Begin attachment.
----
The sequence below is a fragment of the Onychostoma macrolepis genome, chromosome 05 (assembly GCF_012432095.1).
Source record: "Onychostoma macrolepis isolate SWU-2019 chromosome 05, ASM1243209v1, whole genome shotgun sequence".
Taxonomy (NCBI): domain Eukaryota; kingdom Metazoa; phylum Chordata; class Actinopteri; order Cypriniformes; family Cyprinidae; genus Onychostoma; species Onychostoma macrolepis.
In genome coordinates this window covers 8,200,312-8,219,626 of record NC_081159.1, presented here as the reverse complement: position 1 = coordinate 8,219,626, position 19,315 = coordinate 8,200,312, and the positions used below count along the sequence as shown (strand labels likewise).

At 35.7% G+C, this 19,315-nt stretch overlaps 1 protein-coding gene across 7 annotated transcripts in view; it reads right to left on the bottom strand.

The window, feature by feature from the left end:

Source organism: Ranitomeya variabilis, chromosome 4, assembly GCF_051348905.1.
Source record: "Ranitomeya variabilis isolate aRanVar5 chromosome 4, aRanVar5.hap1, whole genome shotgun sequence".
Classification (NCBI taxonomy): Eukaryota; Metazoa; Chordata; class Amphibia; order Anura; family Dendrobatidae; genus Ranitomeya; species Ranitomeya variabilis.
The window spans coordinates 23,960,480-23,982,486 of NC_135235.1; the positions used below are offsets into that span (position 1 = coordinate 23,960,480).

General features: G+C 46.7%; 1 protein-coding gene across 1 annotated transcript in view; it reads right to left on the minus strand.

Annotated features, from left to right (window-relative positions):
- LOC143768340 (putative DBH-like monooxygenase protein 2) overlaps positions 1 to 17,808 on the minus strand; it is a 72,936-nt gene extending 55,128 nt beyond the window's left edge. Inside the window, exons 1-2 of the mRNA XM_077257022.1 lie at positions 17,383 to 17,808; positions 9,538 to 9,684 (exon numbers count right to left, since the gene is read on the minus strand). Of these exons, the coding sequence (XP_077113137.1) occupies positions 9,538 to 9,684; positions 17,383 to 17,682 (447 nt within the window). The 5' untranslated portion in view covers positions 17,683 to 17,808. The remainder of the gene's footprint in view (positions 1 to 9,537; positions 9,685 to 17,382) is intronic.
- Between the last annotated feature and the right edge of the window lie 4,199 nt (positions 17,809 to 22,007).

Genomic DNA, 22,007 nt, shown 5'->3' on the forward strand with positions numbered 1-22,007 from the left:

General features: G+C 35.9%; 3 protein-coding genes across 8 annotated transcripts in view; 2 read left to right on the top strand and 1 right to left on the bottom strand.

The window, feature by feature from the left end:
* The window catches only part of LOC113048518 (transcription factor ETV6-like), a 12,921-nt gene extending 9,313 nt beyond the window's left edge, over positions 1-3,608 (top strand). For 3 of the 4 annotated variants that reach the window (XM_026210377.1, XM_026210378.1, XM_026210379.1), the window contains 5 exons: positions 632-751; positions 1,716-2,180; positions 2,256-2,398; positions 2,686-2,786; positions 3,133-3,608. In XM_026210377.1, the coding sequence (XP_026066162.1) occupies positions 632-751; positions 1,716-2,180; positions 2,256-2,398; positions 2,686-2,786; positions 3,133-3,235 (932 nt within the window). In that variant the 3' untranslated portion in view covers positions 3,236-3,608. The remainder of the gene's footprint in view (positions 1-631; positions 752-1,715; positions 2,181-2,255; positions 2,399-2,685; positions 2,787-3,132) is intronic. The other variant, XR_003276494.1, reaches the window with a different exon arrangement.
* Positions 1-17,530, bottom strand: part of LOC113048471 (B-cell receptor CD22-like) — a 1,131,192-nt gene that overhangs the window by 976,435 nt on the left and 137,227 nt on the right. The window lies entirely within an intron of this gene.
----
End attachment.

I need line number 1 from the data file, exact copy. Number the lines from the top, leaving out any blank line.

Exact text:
The sequence below is a fragment of the Onychostoma macrolepis genome, chromosome 05 (assembly GCF_012432095.1).